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Trial Under Fire excerpt

The Charlie Fox prequel novella, TRIAL UNDER FIRE, goes back to a time when Charlie Fox was a regular soldier in the British Army. A radio operator out with a routine night patrol in Afghanistan, she is not supposed to be in a close-combat position. But a downed helicopter sees her unit tasked with an urgent rescue mission, and all bets are off.

With enemy forces closing in, Charlie’s skills are put to the test…

Excerpt from Chapter 4
Anybody who’s ever been in a firefight will know just how chaotic it is. Not least because the adrenaline is rampaging through your system and all your senses seem to be running at maximum revs, even though I was four months into my tour in Afghanistan at that point. This was not my first time under fire by any stretch.

I took a couple of long, deep breaths, willed my heart to slow its pounding to a steadier rhythm. I knew I would never hit anything if I allowed my sight picture to be shunted all over the place by the beat of my own pulse.

As soon as our lads opened up from concealment on the south side of the ravine, the firing intensified. I shut it out of my mind, tried not to pay attention to the battle being fought behind me. I kept one eye on the image overlaid by the illuminated reticle inside the scope, and the other open in the darkness, now strobe-lit by muzzle flash.

It was unusual for the Taliban to mount a conventional military assault, or even to hold their ground when they faced a possible pitched battle with coalition forces. Guerrilla hit-and-run tactics had served them well when their countrymen were kicking the arse of the Russians during the 1980s. And they hadn’t done too badly at kicking ours back in the mid-1800s, either.

So, either the crew of the Lynx was of importance, or the insurgents were waiting for something to happen…

When I caught another flash high to my left—southeast of our position—at first I took it for more weapons fire. I tracked right and left, hunting for another burst, but nothing came.

A padded knee hit the dirt near my shoulder.

“You see that, Charlie?” Corporal Brookes demanded. He had to lean in and yell in my ear to be heard over the crackle of the guns. “What d’you reckon?”

I lifted my head. “Didn’t see enough of it to make a guess,” I said. “Small arms, maybe? If it was another RPG, it would have hit us by now.”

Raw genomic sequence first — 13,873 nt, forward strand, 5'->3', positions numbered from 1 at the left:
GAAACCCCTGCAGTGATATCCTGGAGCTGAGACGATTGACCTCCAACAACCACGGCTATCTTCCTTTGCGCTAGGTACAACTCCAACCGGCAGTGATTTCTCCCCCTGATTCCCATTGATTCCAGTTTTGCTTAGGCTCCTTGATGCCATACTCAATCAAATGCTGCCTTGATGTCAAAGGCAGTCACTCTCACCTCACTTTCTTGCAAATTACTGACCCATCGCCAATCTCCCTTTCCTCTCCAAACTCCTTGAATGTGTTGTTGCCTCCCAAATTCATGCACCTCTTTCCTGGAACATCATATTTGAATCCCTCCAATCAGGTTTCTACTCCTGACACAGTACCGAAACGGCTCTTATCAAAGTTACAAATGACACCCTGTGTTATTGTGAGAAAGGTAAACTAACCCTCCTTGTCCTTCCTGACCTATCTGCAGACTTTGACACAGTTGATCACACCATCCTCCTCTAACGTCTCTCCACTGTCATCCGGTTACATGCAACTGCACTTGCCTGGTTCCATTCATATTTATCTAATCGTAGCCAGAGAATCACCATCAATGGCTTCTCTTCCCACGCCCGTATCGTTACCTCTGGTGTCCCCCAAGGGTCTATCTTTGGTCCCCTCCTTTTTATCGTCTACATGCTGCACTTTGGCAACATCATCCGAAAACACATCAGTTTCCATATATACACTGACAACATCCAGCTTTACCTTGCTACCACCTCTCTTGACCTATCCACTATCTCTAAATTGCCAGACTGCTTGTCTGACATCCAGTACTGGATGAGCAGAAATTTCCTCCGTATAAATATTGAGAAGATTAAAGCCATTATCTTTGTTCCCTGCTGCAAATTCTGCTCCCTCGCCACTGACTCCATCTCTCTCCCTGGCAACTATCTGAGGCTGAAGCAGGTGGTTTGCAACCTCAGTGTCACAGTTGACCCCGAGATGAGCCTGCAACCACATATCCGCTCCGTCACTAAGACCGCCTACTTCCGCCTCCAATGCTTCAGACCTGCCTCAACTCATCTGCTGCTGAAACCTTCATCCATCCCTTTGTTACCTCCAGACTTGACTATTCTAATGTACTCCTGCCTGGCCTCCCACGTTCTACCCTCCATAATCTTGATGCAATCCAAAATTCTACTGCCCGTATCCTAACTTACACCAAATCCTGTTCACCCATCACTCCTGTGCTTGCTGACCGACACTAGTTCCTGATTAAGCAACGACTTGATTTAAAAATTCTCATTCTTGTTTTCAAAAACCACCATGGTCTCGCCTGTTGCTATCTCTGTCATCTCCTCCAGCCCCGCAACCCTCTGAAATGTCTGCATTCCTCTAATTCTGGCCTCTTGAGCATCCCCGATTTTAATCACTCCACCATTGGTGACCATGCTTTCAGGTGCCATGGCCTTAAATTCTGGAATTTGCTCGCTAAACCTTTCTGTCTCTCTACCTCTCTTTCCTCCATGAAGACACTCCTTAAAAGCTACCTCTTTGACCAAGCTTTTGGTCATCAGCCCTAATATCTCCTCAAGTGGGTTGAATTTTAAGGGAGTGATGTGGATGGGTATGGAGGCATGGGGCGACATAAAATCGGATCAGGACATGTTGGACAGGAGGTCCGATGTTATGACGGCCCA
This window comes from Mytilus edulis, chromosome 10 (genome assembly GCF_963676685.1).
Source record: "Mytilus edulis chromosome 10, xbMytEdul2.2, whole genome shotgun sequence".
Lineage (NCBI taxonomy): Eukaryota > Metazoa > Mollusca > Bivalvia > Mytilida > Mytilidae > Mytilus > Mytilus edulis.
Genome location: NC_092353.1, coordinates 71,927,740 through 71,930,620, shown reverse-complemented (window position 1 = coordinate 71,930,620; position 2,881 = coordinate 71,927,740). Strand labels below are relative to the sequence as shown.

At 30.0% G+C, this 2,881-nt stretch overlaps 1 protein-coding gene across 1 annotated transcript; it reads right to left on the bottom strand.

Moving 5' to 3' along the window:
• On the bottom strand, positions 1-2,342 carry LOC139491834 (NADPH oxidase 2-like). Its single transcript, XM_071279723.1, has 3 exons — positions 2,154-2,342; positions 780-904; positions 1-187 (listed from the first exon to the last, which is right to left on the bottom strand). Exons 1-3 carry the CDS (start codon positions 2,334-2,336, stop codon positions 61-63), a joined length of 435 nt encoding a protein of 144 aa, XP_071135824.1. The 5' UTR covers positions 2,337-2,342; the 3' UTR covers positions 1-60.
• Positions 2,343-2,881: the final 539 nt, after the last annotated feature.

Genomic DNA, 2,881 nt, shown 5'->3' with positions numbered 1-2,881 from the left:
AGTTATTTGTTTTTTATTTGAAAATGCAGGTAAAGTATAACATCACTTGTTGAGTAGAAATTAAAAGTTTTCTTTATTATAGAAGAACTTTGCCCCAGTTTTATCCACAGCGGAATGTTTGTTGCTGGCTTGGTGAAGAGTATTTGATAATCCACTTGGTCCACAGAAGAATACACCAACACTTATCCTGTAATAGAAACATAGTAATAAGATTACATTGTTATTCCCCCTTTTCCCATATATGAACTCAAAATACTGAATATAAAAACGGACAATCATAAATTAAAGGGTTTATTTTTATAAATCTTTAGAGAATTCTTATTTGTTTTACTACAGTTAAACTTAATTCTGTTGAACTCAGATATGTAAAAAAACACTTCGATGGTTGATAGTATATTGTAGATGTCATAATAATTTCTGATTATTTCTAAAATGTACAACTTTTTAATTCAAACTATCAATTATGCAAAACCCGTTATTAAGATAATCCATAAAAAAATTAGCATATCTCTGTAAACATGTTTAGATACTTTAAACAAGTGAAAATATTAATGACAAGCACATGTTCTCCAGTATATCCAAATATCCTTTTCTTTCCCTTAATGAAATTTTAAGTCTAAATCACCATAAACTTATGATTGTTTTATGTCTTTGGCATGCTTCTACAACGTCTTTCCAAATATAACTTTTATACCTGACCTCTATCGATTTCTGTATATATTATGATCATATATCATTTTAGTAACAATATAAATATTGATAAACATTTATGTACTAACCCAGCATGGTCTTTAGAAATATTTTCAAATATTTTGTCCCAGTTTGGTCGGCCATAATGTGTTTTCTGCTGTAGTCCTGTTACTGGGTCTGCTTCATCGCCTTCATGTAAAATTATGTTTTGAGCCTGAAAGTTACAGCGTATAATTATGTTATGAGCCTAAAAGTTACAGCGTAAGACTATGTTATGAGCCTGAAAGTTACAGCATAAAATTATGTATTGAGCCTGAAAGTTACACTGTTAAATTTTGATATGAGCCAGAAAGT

“Now there’s a cheery thought. If you—”

“There!” I interrupted him. “There it is again. It’s a vehicle—headlights, look. Coming fast, if the way they’re jolting around is anything to go by.”

“The mad buggers. They’ll rip the axles out of that thing.”

“Well, let’s hope they do it sooner rather than later, then.”

I dropped my face back to the scope, saw with more clarity an old Toyota pick-up truck, the rear bed crammed with Taliban fighters. They sat packed in so close their knees interlocked together, bristling with the usual AKs, but also PK machine guns, and old bolt-action Lee-Enfields.

I’d learned to make a fairly accurate estimate of distance using the mil-dots on the SA80’s reticle against the size of a known object, like the ubiquitous Toyota pick-up. By my reckoning, they were already a little over 800 metres away, and closing as fast the terrain would allow.

Brookes was saying something but I’d tuned him out as I tried to relax behind the gun, to melt into the dirt beneath me. I tracked the pick-up as it bucked and rocked over the ground. Vague calculations ran through my mind as I tried to predict where the jolting front headlights would land next, rather than where they were now.

I tried to concentrate on a point directly between the lights, where I knew the front grille of the Toyota would be, and the vulnerable radiator behind that. I could see it clearly inside my head, a target maybe half a metre square. And I told myself it was easy as I squeezed the trigger.

The truck reared up at the moment I fired, so it might almost have been reacting viscerally to the shot, but I knew I’d missed. They had gained another twenty or so metres by now, still coming, still closing.

I was at the limit of the effective range of the SA80, but ever since the army had discovered the ability I had with a long gun, they’d encouraged me to put down thousands of rounds in training, to enter Skill-at-Arms meetings and the competitions held at Bisley.

And if I left it much longer, the men advancing would have us well within the range of their battered AK47s. The Lee-Enfields some of them carried dated back before the Second World War. Old, true, but in the hands of an experienced fighter they could be deadly at a greater distance.

“You’re never aiming for that truck are you?” Brookes said. “’Cos you’ll be bloody lucky to—”

I ignored him, fired again, a two-round burst this time as the front of the truck came down, and immediately saw from the steam hissing out into the beam of the headlights that I’d scored a hit. The driver jerked the wheel in reaction, almost overturning the vehicle. It wrenched to a stop and I caught movement as the occupants bailed out into cover, expecting my next shots to be aimed at them.

“You jammy fucker!” Brookes said, just as Captain MacLeod reappeared alongside us.

“Corporal Brookes, give us a heads-up as soon as that truck gets within—”

“Don’t think they’re going to get any closer, sir,” Brookes said. He jerked his head in my direction. “Seems like they ran into car trouble.”

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